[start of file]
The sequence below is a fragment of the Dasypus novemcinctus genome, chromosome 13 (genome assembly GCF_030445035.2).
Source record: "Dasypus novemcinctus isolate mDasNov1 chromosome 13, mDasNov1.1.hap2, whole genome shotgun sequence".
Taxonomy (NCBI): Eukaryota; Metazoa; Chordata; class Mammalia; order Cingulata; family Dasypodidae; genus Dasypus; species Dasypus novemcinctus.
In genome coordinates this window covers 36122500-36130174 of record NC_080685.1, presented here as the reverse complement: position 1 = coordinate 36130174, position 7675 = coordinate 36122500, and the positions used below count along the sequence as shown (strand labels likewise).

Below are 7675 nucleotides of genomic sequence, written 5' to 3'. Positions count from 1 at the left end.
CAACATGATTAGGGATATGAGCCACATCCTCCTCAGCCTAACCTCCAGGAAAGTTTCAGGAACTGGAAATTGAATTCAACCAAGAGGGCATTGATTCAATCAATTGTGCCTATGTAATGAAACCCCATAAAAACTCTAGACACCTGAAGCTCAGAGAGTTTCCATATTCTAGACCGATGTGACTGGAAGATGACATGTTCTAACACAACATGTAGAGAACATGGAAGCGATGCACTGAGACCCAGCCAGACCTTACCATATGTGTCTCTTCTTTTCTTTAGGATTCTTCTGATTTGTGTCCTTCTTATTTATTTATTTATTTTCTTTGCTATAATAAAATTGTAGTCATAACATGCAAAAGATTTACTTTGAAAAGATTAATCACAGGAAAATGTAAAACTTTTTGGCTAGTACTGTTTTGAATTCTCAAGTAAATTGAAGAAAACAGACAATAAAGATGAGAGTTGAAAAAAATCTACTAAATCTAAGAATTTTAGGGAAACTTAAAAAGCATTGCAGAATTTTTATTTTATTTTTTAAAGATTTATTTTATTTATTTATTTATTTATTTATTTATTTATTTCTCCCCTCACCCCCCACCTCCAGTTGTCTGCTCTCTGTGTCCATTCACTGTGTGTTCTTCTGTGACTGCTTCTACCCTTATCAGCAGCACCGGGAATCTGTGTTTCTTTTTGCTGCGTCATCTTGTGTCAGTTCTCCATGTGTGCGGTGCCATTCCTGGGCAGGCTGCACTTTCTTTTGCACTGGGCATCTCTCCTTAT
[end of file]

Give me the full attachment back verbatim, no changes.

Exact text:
The sequence below is a fragment of the Dasypus novemcinctus genome, chromosome 13 (genome assembly GCF_030445035.2).
Source record: "Dasypus novemcinctus isolate mDasNov1 chromosome 13, mDasNov1.1.hap2, whole genome shotgun sequence".
Taxonomy (NCBI): Eukaryota; Metazoa; Chordata; class Mammalia; order Cingulata; family Dasypodidae; genus Dasypus; species Dasypus novemcinctus.
In genome coordinates this window covers 36122500-36130174 of record NC_080685.1, presented here as the reverse complement: position 1 = coordinate 36130174, position 7675 = coordinate 36122500, and the positions used below count along the sequence as shown (strand labels likewise).

Below are 7675 nucleotides of genomic sequence, written 5' to 3'. Positions count from 1 at the left end.
CAACATGATTAGGGATATGAGCCACATCCTCCTCAGCCTAACCTCCAGGAAAGTTTCAGGAACTGGAAATTGAATTCAACCAAGAGGGCATTGATTCAATCAATTGTGCCTATGTAATGAAACCCCATAAAAACTCTAGACACCTGAAGCTCAGAGAGTTTCCATATTCTAGACCGATGTGACTGGAAGATGACATGTTCTAACACAACATGTAGAGAACATGGAAGCGATGCACTGAGACCCAGCCAGACCTTACCATATGTGTCTCTTCTTTTCTTTAGGATTCTTCTGATTTGTGTCCTTCTTATTTATTTATTTATTTTCTTTGCTATAATAAAATTGTAGTCATAACATGCAAAAGATTTACTTTGAAAAGATTAATCACAGGAAAATGTAAAACTTTTTGGCTAGTACTGTTTTGAATTCTCAAGTAAATTGAAGAAAACAGACAATAAAGATGAGAGTTGAAAAAAATCTACTAAATCTAAGAATTTTAGGGAAACTTAAAAAGCATTGCAGAATTTTTATTTTATTTTTTAAAGATTTATTTTATTTATTTATTTATTTATTTATTTATTTATTTCTCCCCTCACCCCCCACCTCCAGTTGTCTGCTCTCTGTGTCCATTCACTGTGTGTTCTTCTGTGACTGCTTCTACCCTTATCAGCAGCACCGGGAATCTGTGTTTCTTTTTGCTGCGTCATCTTGTGTCAGTTCTCCATGTGTGCGGTGCCATTCCTGGGCAGGCTGCACTTTCTTTTGCACTGGGCATCTCTCCTTAT